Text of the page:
Korean Cooking For the Soul

Every Thursday, a group of friends and I get together to do something, whether its trying a new restaurant together in town, exploring a new area, or going to spouse events on post.  This past Thursday, one of the ladies organized a private cooking class for us to attend in her home, and it might easily be my favorite thing we have done as a group so far (you have definitely set the bar high, Chie!!!!) .  If you couldn’t tell from my previous post, I’m pretty much in love with Korean Cuisine, so getting the opportunity to learn how to make some of the dishes was definitely a really awesome experience.  A professional chef came, along with a translator, and 3 assistants that helped us along the way.  The translator is actually a director of a center in town that aims to bridge the gap between the local community and the growing foreigner population.  It was really neat to get to hear about the center and it was awesome how they helped coordinate the cooking class for us.

The menu for our cooking class included Korean Pancakes, Japchae, and Kimchi.  What was really neat is before we even started we got a little history lesson on Korean cooking and where or why the dishes we were about to prepare are significant to Korean Culture.  Those who know me, know I LOVE to cook, and am an okay baker.  I’m only an okay baker because you have to measure things and can’t really ad lib so to speak, and I love just throwing ingredients together and tasting as I go, only using recipes as a loose guide to getting to the end result.  Korean cooking philosophy is very similar.   We received recipes, but there are zero measurements and we often asked how much, which to my amusement we got very vague answers.   Koreans believe in putting love in your food, and a sentiments they call “Sonmat” which translates to hand taste:  You will see in the pictures, hands were used to mix and taste the food all throughout class yesterday.  The chef who taught yesterday was a beautiful woman, but you can definitely tell that her profession has been hard on her hands, but she seemed to truly love what she was doing and it was really neat to see the passion she put into creating her dishes.

  • Korean Pancakes:  unlike what we have in the states, pancakes here are not sweet so to speak nor a breakfast food, but rather a savory side or appetizer with tons of veggies and sometimes a protein ( We prepared ours with squid).  It was explained to us that Korean pancakes are popular and normally fried because as they are frying, it sounds like the rain, and there is a long rainy season here in Korea, so during those rainy seasons, Koreans like to prepare pancakes to mirror the sound of nature around then.

     
  • Japchae:  Japchae is considered one of the most popular dishes in Korea, originating from the Joseon dynasty, which had 22 Kings serve during their rein.  If it’s good enough for a King, its definitely good enough for me!  ha.  The dish has tons of veggies, glass noodles, and usually a protein (we used pork).   It was seasoned to taste with some sugar, soy sauce, and sesame oil, and all hand mixed together, because, sonmat.  I foresee a lot of Japchae being made in the Palko household for years to come!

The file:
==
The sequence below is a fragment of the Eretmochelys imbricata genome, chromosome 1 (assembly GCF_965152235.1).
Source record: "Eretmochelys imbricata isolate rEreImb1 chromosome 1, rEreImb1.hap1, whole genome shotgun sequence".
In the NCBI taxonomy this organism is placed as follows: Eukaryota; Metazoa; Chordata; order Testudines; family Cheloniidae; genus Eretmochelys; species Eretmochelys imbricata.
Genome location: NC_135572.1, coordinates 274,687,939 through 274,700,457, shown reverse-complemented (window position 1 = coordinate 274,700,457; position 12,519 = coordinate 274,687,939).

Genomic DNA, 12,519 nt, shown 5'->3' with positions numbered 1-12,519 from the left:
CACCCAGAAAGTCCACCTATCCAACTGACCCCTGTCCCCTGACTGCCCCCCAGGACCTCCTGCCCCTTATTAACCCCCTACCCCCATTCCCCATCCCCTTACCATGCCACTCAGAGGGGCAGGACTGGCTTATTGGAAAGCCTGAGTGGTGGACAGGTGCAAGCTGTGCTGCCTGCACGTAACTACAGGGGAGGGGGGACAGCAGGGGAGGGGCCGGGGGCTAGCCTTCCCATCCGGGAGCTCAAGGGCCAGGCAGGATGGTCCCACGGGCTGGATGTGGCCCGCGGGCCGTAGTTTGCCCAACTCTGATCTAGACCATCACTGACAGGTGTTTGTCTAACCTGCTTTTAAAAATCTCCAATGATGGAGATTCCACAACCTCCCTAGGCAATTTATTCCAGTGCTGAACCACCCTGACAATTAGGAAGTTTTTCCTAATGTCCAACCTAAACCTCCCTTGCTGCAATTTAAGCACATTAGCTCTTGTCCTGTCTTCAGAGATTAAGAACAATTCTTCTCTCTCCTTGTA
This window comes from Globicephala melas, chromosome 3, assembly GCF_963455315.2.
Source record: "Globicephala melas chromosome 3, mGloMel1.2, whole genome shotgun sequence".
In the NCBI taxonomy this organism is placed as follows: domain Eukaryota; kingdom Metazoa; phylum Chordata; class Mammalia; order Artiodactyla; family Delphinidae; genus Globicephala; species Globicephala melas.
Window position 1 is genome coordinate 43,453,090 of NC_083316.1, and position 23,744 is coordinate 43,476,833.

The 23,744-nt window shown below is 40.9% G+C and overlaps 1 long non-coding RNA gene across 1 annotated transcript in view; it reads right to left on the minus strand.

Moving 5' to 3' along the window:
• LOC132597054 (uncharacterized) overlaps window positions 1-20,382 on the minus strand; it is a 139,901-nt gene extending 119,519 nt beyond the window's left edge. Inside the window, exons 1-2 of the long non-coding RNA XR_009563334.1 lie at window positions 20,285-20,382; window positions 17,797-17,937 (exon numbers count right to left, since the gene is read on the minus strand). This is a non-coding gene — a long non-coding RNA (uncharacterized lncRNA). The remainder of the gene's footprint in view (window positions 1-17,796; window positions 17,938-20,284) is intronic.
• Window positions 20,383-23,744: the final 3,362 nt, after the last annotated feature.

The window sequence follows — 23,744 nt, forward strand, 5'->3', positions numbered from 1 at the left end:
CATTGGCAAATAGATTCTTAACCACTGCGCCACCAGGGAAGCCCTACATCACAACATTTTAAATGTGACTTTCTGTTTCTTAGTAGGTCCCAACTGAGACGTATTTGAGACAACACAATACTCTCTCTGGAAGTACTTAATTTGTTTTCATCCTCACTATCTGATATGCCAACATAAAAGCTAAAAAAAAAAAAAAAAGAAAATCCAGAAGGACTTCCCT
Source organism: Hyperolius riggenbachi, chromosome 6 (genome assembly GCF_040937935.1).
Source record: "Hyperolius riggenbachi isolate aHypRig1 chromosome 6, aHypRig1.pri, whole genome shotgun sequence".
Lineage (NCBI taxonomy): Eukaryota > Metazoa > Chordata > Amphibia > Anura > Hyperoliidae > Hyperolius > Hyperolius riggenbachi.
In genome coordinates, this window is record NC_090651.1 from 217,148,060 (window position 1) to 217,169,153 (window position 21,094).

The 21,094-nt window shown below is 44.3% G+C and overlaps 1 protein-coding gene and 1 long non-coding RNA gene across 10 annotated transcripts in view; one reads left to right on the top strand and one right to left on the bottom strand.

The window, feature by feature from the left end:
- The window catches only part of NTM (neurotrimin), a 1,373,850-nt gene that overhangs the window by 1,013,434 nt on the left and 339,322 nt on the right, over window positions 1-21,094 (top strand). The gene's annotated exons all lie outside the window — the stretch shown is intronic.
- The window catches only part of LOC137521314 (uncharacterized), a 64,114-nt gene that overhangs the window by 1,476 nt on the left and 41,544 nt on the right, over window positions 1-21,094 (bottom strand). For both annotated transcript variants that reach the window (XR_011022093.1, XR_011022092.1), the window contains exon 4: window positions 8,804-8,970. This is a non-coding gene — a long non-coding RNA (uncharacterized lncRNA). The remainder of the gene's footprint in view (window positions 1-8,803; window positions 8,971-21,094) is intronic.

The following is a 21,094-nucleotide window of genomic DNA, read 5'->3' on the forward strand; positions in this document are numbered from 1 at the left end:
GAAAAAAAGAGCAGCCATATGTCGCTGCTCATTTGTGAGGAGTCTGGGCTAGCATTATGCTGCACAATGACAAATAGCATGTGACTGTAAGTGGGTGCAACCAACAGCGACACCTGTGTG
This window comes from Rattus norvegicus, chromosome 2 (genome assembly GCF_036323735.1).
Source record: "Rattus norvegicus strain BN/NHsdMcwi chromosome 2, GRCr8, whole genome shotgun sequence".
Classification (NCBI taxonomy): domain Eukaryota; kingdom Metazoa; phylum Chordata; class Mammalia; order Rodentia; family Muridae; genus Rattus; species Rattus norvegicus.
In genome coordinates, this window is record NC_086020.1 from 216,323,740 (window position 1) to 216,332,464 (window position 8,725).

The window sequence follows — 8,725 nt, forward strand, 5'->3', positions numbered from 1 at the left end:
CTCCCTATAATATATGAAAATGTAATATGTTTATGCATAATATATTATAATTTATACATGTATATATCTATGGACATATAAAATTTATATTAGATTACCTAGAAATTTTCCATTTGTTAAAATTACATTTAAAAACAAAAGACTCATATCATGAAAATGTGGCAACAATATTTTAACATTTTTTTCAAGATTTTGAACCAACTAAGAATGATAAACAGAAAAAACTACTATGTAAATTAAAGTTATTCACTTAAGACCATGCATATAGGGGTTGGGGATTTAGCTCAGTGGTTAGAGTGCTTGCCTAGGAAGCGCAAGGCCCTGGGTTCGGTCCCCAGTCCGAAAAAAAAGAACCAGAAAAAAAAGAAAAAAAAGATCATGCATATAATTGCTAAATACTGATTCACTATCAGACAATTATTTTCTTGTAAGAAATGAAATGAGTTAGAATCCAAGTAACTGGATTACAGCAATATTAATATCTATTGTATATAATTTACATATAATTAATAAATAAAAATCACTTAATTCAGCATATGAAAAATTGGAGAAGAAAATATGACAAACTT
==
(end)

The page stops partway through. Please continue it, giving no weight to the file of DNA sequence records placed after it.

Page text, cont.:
• Kimchi:  So I have to say I was most excited to learn about how to make kimchi.  Kimchi is a very popular side dish here and involves a lot of patience in making it.  There are two types, the quick version, which we did yesterday, and the winter version, which you get in most restaurants, but it takes quite some time to make because the cabbage has to sit in a cool area in salt to soften.  Because the winters are so cold and vegetables are not able to grow, kimchi was the Korean’s solution to being able to still eat vegetables in the winter.  Historically, they would place kimchi in Kimchi pots and dig holes in the ground so that the Kimchi could ferment.  Now, because of technology, there are kimchi refrigerators and kimchi pots are more decorative then useful in urban areas, but still used in the rural areas.  Our cabbage sat for about two hours in salt before we combined all the ingredients, and though the cabbage wasn’t as soft as what you get in the restaurants, it was still delicious!   Again, all ingredients were hand mixed and I’m already eyeing bigger bowls and strainers to be able to make my first batch of kimchi at home!
    img_1403
    cabbage sitting in salt
    img_1407
    red pepper seasoning for the kimchi!
    img_1408
    Kimchi has anchovy sauce in it.

    img_1409
    Sonmat in action: putting all the love in the Kimchi!

The class was such a hit for everyone involved that we have plans to do it every other month, so I’m super excited for December to get here so I can learn more dishes to prepare at home.  I sent Zach to work with the leftovers today for lunch and from what I heard it was a big hit.

Other fun thing I have learned about Korean Culture is that when you are out eating with friends, it is custom to have someone else pour your drink for you.  Zach has had a few opportunities to attend dinners and events with his Korean counterparts, and its been fun learning all the different customs from these encounters.

That’s all the fun updates I have for this week.  Next week we are going to a ball and finally heading south to Busan for a 3 day weekend, so more to come on our first experience on the speed rail and our adventures in the south of the peninsula!

Advertisements

Leave a Reply

Fill in your details below or click an icon to log in:

WordPress.com Logo

You are commenting using your WordPress.com account. Log Out /  Change )

Google+ photo

You are commenting using your Google+ account. Log Out /  Change )

Twitter picture

You are commenting using your Twitter account. Log Out /  Change )

Facebook photo

You are commenting using your Facebook account. Log Out /  Change )

Connecting to %s